Act of 1937
of Housing and Urban Development Act of 1965 creates HUD as Cabinet-level
Weaver becomes the first HUD Secretary, January 18.
||Riots in major
cities follow assassination of Dr. Martin Luther King Jr. Civil
Rights Act of 1968 (also known as the Fair Housing Act) outlaws
most housing discrimination, gives HUD enforcement responsibility.
Housing Act of 1968 establishes Government National Mortgage Association
(Ginnie Mae) to expand availability of mortgage funds for moderate
income families using government guaranteed mortgage-backed securities.
|| Robert C.
Wood receives recess appointment as HUD Secretary, January 7.
George C. Romney is appointed HUD Secretary by President Richard
M. Nixon, January 22.
Urban Development Act of 1970 introduces Federal Experimental
Housing Allowance Program and Community Development Corporation.
public housing buildings in St. Louis are demolished.
Nixon declares moratorium on housing and community development
assistance. James T. Lynn becomes HUD Secretary, February 2.
|| Housing and
Community Development Act consolidates programs into Community
Development Block Grant (CDBG) program. Section 8 tenant-based
certificates increase low-income tenants' choice of housing. Gerald
R. Ford becomes president following Nixon's resignation.
|| Carla A.
Hills is appointed HUD Secretary, March 10.
Harris is appointed HUD Secretary by President James E. Carter,
January 23. Urban Development Action Grants (UDAG) give distressed
communities funds for residential or nonresidential use.
becomes HUD Secretary, September 24. Inflation hits 19 percent,
seriously impacting home buying and home mortgage loans.
Institutions' Deregulation and Monetary Control Act of 1980 changes
rules governing thrift institutions, expands alternative mortgages.
Pierce Jr. is appointed HUD Secretary by President Ronald W. Reagan,
January 23. Interest rates for FHA-insured mortgages peak at 15.17
percent (up from 7 percent in 1972).
|| Housing and
Urban-Rural Recovery Act of 1983 begins Housing Development Action
Grant and Rental Rehabilitation programs.
McKinney Act sets up programs to help communities deal with homelessness.
Act gives HUD new responsibilities for housing needs of Native
Americans and Alaskan Indians. Housing and Community Development
Act allows sale of public housing to resident management corporations.
Fair Housing Amendments Act makes it easier for victims of discrimination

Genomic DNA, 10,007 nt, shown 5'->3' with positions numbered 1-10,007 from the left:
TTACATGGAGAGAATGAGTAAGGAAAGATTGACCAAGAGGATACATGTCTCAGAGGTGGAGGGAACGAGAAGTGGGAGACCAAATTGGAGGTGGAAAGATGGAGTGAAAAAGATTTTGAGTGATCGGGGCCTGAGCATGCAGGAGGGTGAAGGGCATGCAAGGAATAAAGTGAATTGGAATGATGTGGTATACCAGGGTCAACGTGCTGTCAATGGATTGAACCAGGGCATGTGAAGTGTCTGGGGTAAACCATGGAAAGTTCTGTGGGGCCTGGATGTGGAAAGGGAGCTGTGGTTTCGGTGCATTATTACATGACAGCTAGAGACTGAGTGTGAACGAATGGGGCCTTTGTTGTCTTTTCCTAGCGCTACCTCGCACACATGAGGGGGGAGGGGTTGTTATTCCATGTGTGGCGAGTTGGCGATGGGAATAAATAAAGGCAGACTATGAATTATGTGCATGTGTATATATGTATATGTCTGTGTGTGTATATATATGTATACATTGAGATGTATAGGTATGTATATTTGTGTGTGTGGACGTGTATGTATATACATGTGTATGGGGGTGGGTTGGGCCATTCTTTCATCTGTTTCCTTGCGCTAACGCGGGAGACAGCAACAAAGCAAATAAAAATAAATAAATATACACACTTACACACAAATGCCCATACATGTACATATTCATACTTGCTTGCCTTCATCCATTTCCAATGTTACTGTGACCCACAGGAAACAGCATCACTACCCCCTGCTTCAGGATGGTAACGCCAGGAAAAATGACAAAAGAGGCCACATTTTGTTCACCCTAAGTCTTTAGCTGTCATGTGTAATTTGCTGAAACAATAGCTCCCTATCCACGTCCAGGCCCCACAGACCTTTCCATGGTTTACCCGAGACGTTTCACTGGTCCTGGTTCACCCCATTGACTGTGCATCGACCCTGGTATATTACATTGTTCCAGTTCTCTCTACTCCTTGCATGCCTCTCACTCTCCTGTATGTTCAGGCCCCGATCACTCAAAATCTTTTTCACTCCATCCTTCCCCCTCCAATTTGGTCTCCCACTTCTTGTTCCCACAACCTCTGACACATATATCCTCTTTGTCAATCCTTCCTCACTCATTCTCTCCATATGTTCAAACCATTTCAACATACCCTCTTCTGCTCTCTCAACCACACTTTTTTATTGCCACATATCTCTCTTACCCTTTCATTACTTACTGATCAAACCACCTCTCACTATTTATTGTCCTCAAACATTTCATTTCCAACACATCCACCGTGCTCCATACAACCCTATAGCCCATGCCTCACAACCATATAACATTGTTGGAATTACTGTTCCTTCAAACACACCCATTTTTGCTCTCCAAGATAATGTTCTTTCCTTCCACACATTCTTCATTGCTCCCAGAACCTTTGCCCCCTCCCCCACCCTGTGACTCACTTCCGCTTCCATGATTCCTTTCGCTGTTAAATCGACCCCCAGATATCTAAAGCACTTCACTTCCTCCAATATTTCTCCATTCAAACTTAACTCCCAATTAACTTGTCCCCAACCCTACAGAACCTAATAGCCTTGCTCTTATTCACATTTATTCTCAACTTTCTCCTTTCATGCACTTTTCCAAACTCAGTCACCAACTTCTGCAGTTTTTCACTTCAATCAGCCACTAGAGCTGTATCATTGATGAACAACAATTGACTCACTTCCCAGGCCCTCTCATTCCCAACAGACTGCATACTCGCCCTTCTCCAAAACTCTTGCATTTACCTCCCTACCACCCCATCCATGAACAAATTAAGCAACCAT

to sue, stiffens penalties for offenders.
||Jack F. Kemp
is appointed HUD Secretary by President George W. Bush, February
13. Financial Institutions' Reform, Recovery, and Enforcement
Act bails out failing thrift institutions.
National Affordable Housing Act emphasizes home ownership and tenant-based
assistance, launches HOME housing block grant. Low-Income Housing
Preservation and Residential Home ownership Act of 1990 fortifies
Federal commitment to preservation of -assisted low-income, multifamily
Enterprises' Financial Safety and Soundness Act of 1992 creates
HUD Office of Federal Housing Enterprise Oversight to provide
public oversight of FNMA and Federal Rome Loan Mortgage Corporation
||Henry G. Cisneros
is named Secretary of HUD by President William J. Clinton, January
22. Empowerment Zone and Enterprise Community program becomes
law as part of the Omnibus Budget Reconciliation Act of 1993.
for Reinvention of HUD" proposes sweeping changes in public
housing reform and FHA, consolidation of other programs into three
totals 66.3 million American households, the largest number ever.
Cuomo is named by President Clinton to be Secretary of Housing
and Urban Development, the first appointment ever from within
Enforcement Center to take action against HUD-assisted multifamily
property owners and other HUD fund recipients who violate laws
and regulations. Congress approves Public Housing reforms to reduce
segregation by race and income, encourage and reward work, bring
more working families into public housing, and increase the availability
of subsidized housing for very poor families.
home ownership rate reaches a new record-high of 67.7 percent in
the third quarter of 2000. A total of 71.6 million American families
own their homes - more than at any time in American history.
|| Mel Martinez,
named by President George W. Bush to be Secretary of Housing and
Urban Development, is unanimously confirmed by the U.S. Senate
on January 23, 2001.